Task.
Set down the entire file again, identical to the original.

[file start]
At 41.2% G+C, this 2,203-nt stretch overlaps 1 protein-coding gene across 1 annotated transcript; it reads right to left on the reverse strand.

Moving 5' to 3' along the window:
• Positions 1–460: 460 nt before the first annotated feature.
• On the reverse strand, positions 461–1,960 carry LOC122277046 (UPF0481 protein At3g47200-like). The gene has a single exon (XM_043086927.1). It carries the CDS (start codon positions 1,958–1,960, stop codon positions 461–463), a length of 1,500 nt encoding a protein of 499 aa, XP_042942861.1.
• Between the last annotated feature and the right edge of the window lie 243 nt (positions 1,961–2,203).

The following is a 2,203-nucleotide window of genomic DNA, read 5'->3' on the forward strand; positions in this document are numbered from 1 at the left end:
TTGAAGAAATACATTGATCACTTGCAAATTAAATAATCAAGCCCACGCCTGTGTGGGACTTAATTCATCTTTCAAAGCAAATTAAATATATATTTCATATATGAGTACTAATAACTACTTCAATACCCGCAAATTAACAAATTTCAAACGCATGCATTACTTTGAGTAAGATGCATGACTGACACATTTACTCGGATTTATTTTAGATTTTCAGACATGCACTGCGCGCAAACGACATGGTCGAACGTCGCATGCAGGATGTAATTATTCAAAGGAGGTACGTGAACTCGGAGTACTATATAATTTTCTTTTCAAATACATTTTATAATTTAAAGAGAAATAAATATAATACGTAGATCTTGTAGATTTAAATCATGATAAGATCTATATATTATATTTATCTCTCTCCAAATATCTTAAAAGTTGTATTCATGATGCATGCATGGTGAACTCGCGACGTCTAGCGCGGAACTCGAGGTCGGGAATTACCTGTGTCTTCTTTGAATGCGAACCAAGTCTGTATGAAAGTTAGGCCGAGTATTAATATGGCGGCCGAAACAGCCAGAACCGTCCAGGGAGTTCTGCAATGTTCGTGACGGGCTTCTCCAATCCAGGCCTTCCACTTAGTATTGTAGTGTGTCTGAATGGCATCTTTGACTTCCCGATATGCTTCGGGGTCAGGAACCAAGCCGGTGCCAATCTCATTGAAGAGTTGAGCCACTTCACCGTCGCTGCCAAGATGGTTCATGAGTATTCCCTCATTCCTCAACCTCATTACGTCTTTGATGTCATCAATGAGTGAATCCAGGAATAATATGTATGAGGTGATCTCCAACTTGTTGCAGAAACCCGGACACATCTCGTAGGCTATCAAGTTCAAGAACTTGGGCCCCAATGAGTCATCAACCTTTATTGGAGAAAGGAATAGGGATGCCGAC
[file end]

At 41.2% G+C, this 2,203-nt stretch overlaps 1 protein-coding gene across 1 annotated transcript; it reads right to left on the reverse strand.

Moving 5' to 3' along the window:
• Positions 1–460: 460 nt before the first annotated feature.
• On the reverse strand, positions 461–1,960 carry LOC122277046 (UPF0481 protein At3g47200-like). The gene has a single exon (XM_043086927.1). It carries the CDS (start codon positions 1,958–1,960, stop codon positions 461–463), a length of 1,500 nt encoding a protein of 499 aa, XP_042942861.1.
• Between the last annotated feature and the right edge of the window lie 243 nt (positions 1,961–2,203).

The following is a 2,203-nucleotide window of genomic DNA, read 5'->3' on the forward strand; positions in this document are numbered from 1 at the left end:
TTGAAGAAATACATTGATCACTTGCAAATTAAATAATCAAGCCCACGCCTGTGTGGGACTTAATTCATCTTTCAAAGCAAATTAAATATATATTTCATATATGAGTACTAATAACTACTTCAATACCCGCAAATTAACAAATTTCAAACGCATGCATTACTTTGAGTAAGATGCATGACTGACACATTTACTCGGATTTATTTTAGATTTTCAGACATGCACTGCGCGCAAACGACATGGTCGAACGTCGCATGCAGGATGTAATTATTCAAAGGAGGTACGTGAACTCGGAGTACTATATAATTTTCTTTTCAAATACATTTTATAATTTAAAGAGAAATAAATATAATACGTAGATCTTGTAGATTTAAATCATGATAAGATCTATATATTATATTTATCTCTCTCCAAATATCTTAAAAGTTGTATTCATGATGCATGCATGGTGAACTCGCGACGTCTAGCGCGGAACTCGAGGTCGGGAATTACCTGTGTCTTCTTTGAATGCGAACCAAGTCTGTATGAAAGTTAGGCCGAGTATTAATATGGCGGCCGAAACAGCCAGAACCGTCCAGGGAGTTCTGCAATGTTCGTGACGGGCTTCTCCAATCCAGGCCTTCCACTTAGTATTGTAGTGTGTCTGAATGGCATCTTTGACTTCCCGATATGCTTCGGGGTCAGGAACCAAGCCGGTGCCAATCTCATTGAAGAGTTGAGCCACTTCACCGTCGCTGCCAAGATGGTTCATGAGTATTCCCTCATTCCTCAACCTCATTACGTCTTTGATGTCATCAATGAGTGAATCCAGGAATAATATGTATGAGGTGATCTCCAACTTGTTGCAGAAACCCGGACACATCTCGTAGGCTATCAAGTTCAAGAACTTGGGCCCCAATGAGTCATCAACCTTTATTGGAGAAAGGAATAGGGATGCCGAC